``You have graduated from a school whose motto, `Be a Man,' can be thought of as anachronistic to those unfamiliar with Xavier,” he told the class in a story published in The Hartford Courant. “How outdated that can seem. How sexist that appears at first glance. How politically incorrect that sounds in an age when everything has to be P.C. If you have learned anything during your time at Xavier, however, I hope and pray that you've learned what it is to be a man. Our expectation for you is that you live up to your school motto, for to be a man is to be the person God has created you to be, without excuse, without hesitation. To be a Xavier man is to be a man of service to others, to be a Xavier man is to be a person of compassion, to be a Xavier man is to be a person of integrity. Underlying all this is to be a person of faith . . .''
“At the same time,” Guinan adds, “we must not shy away from the fact that it is also a call to be a real man, as in ‘male.’ But the point is this: the ideal of manhood Br. Sullivan was proposing is not one held by the culture at any given time, past or present. Rather, the motto points to Christ, the perfect human -- and yes, the perfect man. A man who strives to courageously live and speak the truths of the Gospel message even when it is unpopular to do so, and who inspires and leads others to do the same, and one who loves unconditionally is the promise of the motto fulfilled in a Xavier graduate.”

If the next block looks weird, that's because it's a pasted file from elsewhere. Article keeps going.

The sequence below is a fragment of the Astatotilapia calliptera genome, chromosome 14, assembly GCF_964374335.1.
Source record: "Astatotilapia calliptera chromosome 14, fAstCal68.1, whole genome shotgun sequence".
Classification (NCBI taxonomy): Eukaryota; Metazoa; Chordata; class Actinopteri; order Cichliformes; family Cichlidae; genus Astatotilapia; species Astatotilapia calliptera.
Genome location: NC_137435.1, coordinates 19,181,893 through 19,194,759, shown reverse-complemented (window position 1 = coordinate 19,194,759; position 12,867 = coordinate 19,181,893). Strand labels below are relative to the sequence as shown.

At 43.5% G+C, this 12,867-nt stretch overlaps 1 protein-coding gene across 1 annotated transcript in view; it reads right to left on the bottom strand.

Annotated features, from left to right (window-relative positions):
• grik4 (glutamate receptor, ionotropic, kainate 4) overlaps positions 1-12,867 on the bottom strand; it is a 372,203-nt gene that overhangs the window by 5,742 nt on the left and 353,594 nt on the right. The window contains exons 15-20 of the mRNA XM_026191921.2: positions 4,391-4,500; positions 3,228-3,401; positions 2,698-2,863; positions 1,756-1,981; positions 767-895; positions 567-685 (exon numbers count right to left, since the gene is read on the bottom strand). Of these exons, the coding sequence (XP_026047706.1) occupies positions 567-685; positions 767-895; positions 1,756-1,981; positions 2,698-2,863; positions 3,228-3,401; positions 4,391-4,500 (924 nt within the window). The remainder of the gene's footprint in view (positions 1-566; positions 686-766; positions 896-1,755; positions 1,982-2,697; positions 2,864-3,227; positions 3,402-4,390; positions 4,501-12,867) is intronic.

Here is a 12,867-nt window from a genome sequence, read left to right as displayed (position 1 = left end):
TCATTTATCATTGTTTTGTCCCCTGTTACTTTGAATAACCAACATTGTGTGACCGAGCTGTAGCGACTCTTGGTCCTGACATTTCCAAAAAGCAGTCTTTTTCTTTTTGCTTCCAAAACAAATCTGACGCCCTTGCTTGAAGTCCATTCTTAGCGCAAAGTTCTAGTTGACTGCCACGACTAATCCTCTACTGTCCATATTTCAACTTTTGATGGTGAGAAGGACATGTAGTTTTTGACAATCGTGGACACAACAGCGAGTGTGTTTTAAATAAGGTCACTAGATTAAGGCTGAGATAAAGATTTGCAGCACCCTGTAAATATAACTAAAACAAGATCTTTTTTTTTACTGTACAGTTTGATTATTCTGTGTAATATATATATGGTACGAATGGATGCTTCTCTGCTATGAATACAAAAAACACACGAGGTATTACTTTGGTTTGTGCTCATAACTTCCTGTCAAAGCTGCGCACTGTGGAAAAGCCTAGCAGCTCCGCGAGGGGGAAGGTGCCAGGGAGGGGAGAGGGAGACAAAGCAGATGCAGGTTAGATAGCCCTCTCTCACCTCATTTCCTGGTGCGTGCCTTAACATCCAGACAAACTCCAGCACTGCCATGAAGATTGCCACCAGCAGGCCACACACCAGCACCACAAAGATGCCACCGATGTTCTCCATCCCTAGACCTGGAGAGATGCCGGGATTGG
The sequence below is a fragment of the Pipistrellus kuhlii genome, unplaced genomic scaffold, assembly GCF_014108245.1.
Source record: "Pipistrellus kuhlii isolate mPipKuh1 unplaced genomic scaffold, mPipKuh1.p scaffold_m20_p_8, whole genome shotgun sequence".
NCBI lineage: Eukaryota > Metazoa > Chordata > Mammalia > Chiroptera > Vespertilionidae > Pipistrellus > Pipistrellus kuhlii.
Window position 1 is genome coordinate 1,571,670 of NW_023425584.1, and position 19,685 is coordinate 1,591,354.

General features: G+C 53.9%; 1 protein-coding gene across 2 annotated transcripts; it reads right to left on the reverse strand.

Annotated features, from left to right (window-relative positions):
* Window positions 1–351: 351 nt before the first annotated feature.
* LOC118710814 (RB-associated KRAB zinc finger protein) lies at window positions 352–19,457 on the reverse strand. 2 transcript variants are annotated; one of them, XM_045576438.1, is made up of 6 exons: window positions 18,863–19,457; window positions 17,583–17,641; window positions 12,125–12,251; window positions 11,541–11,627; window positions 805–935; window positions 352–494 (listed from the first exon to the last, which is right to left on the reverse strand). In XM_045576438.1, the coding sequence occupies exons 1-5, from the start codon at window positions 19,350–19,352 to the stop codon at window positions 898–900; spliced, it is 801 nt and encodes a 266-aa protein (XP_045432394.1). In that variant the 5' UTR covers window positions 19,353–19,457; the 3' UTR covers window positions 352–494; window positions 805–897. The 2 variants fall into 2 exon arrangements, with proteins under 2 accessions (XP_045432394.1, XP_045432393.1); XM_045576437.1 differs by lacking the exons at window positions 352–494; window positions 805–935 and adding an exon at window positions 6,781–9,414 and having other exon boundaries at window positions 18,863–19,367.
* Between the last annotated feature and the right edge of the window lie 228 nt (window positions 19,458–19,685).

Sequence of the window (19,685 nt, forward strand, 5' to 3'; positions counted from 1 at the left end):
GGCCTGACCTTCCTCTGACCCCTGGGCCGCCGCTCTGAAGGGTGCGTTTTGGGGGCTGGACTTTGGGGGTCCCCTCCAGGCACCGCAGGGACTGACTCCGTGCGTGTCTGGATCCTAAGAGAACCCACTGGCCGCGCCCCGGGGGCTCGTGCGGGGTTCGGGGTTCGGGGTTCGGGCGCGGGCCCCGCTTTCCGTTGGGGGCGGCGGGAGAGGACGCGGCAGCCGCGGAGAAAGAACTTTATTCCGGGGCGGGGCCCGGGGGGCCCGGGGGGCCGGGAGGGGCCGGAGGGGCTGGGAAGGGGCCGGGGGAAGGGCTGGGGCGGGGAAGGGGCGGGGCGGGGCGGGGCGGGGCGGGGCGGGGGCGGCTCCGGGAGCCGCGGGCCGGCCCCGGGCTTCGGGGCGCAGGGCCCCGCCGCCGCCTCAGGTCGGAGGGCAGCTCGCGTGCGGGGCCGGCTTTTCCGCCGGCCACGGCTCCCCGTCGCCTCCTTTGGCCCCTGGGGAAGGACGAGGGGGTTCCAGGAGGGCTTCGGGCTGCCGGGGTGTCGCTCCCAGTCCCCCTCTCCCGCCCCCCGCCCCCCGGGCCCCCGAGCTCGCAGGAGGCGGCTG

Guinan said he bases the lesson around a section in C.S. Lewis’ classic Mere Christianity.
“In it, Lewis likens man to a statue and explains that the offer which Christianity makes is that man can come to life.’ That is to say, he can become Christ-like, fully human and fully alive,” Guinan said. “This is the promise to which Xavier’s motto speaks, and, consequently, which the education aims to make a reality in a student’s life.”
There also is a danger in our culture dictating definitions.
“Being a man like Christ transcends cultural norms,” said Peter Lyons, Director of Campus Ministry and Faculty Formation. “In a culture that often misrepresents and misunderstands true Christian manhood, Xavier is faced with the challenge of identifying, promoting, and upholding that standard. The alternative is to compromise by allowing the culture to define manhood and then, as a school, living up to that cultural standard.
“The danger in the latter approach is that, although less controversial and more politically correct, it removes God from his original design and forces us to continually change to meet societal norms. Our mission as a Catholic school is to uphold truth, not conform to society. While some things, such as styles, etc., change, truth does not. “
Rich Magner has been a student, teacher, coach and guidance counselor here. To him the motto means, “We want young men to grow up and be accountable for their actions. We hope they are good Christians and appreciate the gifts and talents that they have and share with those less fortunate.”
Three small words. One life lesson.
“It is meant to stretch the student, to be a man in fullest sense of what that means,” former Headmaster Brother Brian Davis said. “You are created in God’s image … the school would grow you spiritually, academically and physically to really be a man in all senses of the word.”
He goes on to say that no matter your religious background, there would be more of a presence of God in your life. And that it calls you to share your talents with others.
Three small words. So much to think about.